Collections and theme parks

The Wellcome Museum has a new exhibition, ‘Things‘. No relation, of course, although things was peripherally involved in the earlier Wellcome show, ‘The Phantom Museum‘, all about Henry Wellcome’s Collection of Medical Mysteries. The introduction to Hildi Hawkins and Danielle Olsen’s book of the same name can be read here. The BBC has a short film on the new show, Public Contributes to ‘Things exhibition’.


The new exhibition, which also has a flickr pool and a blog, is a ‘call to update Henry Wellcome’s curious collection.’ The selection criteria is pleasingly broad: ‘Bring this, bring that, bring the other, just nothing bigger than your head’. So is this call-to-arms a collision of two previously disparate worlds, one of which – the museum collection – is fossilised in the past, and the other – the private collection – is burgeoning like never before? Certainly, the emphasis on individual ‘things’, rather than collections of things means the Wellcome is unlikely to stumble across any exceptional new examples of private curation. This is a collection of ephemera, pure and simple, not a directed set of objects such as one would find at the Museum of Online Museums, for example.


As the blog notes, the chief significance of the collection is the way in which meanings change with the environment and object is placed in. ‘Many of the items are of practical use, but taken out of their everyday context and placed on display they take on a new interest in terms of their appearance.’ This is the first lesson of online museology, that the monitor and browser window act as a cabinet, a space of presentation and contemplation. The simple act of uploading, of arranging a gallery, of matching things related and unrelated, is by its very nature curatorial. Add in the ruler, and the drop off form/retrieval receipt (‘Bought in Berlin while on holiday – the only souvenir I could afford! I’m soon emigrating to Berlin, so the keyring has become a kind of symbol of my new life. (That’s why I need it back!)’) and everything is flattened, ceasing to become an object in its own right.


Adam Curtis’s typically far-reaching post (‘The Pope and the Axis of Terror‘, via haddock)) cites the life and work of proto-fascist Gabriele D’Annunzio, and includes a short film of D’Annunzio’s remarkable garden at Il Vittoriale in Gardone, by Lake Garda. This gloomy memorial is best known for the incongruous presence of the Puglia, an early twentieth century warship embedded in the hillside as a piece of landscape art and an undeniably evocative shrine to the machines of war. The site on google maps.


The image of the beached Puglia brings to mind the wreck of the SS Cotopaxi, suddenly deposited in the Gobi Desert in Close Encounters (although the ship seen in the film was actually a miniature). The conceit being, of course, that the Cotopaxi had vanished in the Bermuda Triangle (link to wikipedia page as the online signal to noise surrounding the BT is horrific, although there are some good images at Tales of the Sea). Pre-Dreadnought bits and pieces charts scraps and fragments of battleships scattered around the globe.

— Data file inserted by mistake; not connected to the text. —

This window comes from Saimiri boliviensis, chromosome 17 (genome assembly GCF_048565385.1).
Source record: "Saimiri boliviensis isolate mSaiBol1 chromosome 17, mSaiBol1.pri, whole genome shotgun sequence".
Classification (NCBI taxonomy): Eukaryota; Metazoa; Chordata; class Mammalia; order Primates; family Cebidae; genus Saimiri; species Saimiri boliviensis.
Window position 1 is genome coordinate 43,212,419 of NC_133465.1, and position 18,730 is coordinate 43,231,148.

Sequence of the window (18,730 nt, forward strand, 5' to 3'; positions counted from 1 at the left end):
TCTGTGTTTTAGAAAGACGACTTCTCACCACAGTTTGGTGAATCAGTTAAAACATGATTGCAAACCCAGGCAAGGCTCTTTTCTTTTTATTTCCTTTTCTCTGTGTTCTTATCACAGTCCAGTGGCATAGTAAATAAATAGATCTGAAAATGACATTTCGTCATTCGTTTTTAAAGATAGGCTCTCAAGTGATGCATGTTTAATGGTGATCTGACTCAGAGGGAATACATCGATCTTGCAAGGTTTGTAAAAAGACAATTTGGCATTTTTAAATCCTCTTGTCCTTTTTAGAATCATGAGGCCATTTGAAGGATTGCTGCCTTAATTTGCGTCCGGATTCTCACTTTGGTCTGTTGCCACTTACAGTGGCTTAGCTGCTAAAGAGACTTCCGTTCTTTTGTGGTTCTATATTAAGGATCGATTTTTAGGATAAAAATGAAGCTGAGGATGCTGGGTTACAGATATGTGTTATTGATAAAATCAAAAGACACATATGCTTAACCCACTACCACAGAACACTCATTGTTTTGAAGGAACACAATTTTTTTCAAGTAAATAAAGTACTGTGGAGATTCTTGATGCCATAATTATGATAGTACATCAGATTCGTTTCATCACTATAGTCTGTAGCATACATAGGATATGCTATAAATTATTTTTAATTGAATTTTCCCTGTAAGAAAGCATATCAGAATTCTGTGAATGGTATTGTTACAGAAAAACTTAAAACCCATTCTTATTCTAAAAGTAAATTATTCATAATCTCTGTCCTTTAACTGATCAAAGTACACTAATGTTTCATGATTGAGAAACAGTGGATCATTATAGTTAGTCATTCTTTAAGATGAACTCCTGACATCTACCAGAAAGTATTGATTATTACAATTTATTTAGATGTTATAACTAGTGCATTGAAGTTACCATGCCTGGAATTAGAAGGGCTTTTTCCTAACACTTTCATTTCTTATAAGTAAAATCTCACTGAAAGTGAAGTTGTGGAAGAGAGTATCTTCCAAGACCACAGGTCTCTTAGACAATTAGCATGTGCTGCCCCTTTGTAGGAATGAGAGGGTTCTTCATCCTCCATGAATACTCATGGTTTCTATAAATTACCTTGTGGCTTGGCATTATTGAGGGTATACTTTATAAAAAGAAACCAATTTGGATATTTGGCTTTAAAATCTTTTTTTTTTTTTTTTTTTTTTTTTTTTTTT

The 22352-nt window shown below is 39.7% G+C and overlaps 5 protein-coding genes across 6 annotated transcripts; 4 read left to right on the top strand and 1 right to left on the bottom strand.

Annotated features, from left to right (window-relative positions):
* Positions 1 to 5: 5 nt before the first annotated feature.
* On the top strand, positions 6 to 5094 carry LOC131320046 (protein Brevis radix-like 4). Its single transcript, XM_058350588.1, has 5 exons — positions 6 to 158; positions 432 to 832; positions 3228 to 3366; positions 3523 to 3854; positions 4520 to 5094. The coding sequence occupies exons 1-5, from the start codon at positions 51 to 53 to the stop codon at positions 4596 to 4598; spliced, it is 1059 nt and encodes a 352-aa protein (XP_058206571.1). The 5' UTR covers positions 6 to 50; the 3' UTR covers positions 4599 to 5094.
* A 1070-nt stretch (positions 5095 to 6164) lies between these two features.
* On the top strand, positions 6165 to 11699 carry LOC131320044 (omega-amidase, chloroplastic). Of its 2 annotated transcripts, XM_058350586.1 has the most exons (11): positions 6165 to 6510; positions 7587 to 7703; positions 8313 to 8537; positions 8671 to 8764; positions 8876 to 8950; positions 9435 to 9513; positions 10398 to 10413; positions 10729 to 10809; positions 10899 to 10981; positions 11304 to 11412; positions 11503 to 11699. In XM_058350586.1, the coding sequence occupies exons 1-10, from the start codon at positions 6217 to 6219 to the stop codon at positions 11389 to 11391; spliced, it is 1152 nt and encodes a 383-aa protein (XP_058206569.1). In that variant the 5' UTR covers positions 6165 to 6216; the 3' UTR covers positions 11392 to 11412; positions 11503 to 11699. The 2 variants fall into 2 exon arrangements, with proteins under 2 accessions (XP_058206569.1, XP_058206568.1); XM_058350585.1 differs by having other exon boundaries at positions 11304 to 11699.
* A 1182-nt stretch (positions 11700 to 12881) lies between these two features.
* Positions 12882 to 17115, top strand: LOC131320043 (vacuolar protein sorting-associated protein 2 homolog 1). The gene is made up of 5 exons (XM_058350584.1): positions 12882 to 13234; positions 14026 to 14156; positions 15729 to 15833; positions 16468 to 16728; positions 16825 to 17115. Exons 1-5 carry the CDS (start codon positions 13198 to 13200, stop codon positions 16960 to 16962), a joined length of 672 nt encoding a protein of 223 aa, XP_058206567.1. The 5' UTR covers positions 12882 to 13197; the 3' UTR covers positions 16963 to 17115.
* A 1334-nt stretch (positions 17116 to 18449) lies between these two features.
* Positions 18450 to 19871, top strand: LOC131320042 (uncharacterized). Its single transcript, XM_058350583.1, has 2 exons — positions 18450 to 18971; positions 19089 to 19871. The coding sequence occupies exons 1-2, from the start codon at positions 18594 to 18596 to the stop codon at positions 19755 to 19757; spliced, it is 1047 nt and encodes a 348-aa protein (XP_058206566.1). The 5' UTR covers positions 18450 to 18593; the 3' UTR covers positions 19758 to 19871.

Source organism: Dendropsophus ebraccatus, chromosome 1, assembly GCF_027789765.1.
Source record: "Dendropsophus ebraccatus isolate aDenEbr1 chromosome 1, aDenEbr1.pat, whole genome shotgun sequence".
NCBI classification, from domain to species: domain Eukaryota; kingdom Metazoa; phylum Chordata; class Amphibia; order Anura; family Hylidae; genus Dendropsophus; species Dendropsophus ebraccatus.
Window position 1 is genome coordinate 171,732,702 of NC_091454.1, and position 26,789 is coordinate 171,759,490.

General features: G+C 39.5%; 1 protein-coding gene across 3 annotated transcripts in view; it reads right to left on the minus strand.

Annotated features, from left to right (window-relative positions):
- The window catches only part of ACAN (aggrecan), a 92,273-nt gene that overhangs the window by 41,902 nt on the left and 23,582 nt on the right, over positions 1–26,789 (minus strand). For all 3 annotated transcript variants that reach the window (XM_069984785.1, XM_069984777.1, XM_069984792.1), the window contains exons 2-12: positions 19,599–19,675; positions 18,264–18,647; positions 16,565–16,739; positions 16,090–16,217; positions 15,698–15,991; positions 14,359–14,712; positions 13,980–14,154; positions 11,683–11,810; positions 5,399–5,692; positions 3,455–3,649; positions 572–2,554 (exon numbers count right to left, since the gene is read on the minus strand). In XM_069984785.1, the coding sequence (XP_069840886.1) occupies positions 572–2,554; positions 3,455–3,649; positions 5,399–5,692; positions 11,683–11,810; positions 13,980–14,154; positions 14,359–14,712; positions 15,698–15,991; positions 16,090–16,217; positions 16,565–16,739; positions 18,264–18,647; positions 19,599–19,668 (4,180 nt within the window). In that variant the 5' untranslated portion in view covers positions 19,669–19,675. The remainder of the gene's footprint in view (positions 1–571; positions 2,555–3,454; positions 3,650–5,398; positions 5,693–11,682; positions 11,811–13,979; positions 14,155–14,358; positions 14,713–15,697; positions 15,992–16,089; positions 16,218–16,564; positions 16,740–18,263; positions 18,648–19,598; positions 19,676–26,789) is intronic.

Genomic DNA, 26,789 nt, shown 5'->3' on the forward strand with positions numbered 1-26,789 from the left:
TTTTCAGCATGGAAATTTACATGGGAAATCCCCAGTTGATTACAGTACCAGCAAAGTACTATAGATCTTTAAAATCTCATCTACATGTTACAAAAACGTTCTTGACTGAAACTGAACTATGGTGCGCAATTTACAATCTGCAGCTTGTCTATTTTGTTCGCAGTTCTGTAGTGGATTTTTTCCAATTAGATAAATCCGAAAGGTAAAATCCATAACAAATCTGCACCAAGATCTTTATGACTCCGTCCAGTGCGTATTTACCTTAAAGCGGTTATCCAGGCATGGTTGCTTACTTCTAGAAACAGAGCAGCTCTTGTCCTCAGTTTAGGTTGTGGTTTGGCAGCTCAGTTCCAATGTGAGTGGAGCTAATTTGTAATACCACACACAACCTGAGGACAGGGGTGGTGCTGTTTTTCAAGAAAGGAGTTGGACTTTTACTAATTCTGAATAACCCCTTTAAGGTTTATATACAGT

Ferrari World Abu Dhabi opens on 27 October 2010. Designboom has a set of images of the theme park under construction, but right now the satellite view of Yas Island doesn’t indicate very much going on (an opportunity missed, surely). This park is either the ultimate brand extension, or the most foolhardy; it’s hard to determine which. If anything, it marks the final break between Ferrari as an experiential brand and Ferrari as car-maker, with the latter a very niche concern of little or no interest to anyone except perhaps schoolboys and single bankers. If Ferrari were to stop making road cars tomorrow, would Ferrari World swiftly become an epic ruin? Or would our collective cultural memory of the ‘Ferrari car’ persist in order to give these places meaning?


Citroen 2CV meet-up from 1976 (via an ambitious project collapsing) / Halloween short story recommendations / Bartlett Year 1 Architecture runs an excellent blog, with nicely compiled posts on, amongst others, Karen O’Leary’s maps, Chris Gilmore’s cardboard objects, Rachel Whiteread’s casts.

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One Response to Collections and theme parks

  1. Rob says:

    Let’s not forget the hike in blistering heat I made to get some Ferrari World pics from the ground last year…

    A monstrous, terrifying beast of a building that provides firm proof that the perfect curve on a CAD drawing is one thing but building it in real life with mostly straight bits of stuff is quite another.

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